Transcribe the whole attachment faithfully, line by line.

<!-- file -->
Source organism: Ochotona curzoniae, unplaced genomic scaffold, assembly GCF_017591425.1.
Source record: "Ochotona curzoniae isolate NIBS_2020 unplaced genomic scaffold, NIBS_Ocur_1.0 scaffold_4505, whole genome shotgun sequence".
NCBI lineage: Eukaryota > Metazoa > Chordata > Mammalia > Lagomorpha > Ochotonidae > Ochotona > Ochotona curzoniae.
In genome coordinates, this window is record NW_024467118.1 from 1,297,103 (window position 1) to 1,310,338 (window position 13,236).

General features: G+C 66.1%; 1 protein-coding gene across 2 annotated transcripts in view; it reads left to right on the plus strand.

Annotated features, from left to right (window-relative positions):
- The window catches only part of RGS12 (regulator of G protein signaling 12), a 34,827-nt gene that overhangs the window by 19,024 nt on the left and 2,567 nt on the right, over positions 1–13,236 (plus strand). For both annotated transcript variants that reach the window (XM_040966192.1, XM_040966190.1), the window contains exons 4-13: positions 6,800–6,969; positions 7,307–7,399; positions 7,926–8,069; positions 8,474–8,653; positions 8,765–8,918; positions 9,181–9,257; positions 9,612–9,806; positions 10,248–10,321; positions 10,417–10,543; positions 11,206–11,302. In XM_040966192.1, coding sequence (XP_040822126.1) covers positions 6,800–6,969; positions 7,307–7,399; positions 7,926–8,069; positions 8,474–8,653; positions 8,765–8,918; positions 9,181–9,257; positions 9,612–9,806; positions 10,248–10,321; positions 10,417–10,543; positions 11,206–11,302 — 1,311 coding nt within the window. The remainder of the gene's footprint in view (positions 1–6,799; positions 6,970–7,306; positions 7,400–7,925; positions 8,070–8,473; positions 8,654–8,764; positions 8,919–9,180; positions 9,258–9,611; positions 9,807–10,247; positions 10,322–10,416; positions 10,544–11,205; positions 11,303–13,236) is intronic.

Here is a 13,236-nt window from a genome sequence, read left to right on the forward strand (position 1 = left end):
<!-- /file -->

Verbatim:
Source organism: Ochotona curzoniae, unplaced genomic scaffold, assembly GCF_017591425.1.
Source record: "Ochotona curzoniae isolate NIBS_2020 unplaced genomic scaffold, NIBS_Ocur_1.0 scaffold_4505, whole genome shotgun sequence".
NCBI lineage: Eukaryota > Metazoa > Chordata > Mammalia > Lagomorpha > Ochotonidae > Ochotona > Ochotona curzoniae.
In genome coordinates, this window is record NW_024467118.1 from 1,297,103 (window position 1) to 1,310,338 (window position 13,236).

General features: G+C 66.1%; 1 protein-coding gene across 2 annotated transcripts in view; it reads left to right on the plus strand.

Annotated features, from left to right (window-relative positions):
- The window catches only part of RGS12 (regulator of G protein signaling 12), a 34,827-nt gene that overhangs the window by 19,024 nt on the left and 2,567 nt on the right, over positions 1–13,236 (plus strand). For both annotated transcript variants that reach the window (XM_040966192.1, XM_040966190.1), the window contains exons 4-13: positions 6,800–6,969; positions 7,307–7,399; positions 7,926–8,069; positions 8,474–8,653; positions 8,765–8,918; positions 9,181–9,257; positions 9,612–9,806; positions 10,248–10,321; positions 10,417–10,543; positions 11,206–11,302. In XM_040966192.1, coding sequence (XP_040822126.1) covers positions 6,800–6,969; positions 7,307–7,399; positions 7,926–8,069; positions 8,474–8,653; positions 8,765–8,918; positions 9,181–9,257; positions 9,612–9,806; positions 10,248–10,321; positions 10,417–10,543; positions 11,206–11,302 — 1,311 coding nt within the window. The remainder of the gene's footprint in view (positions 1–6,799; positions 6,970–7,306; positions 7,400–7,925; positions 8,070–8,473; positions 8,654–8,764; positions 8,919–9,180; positions 9,258–9,611; positions 9,807–10,247; positions 10,322–10,416; positions 10,544–11,205; positions 11,303–13,236) is intronic.

Here is a 13,236-nt window from a genome sequence, read left to right on the forward strand (position 1 = left end):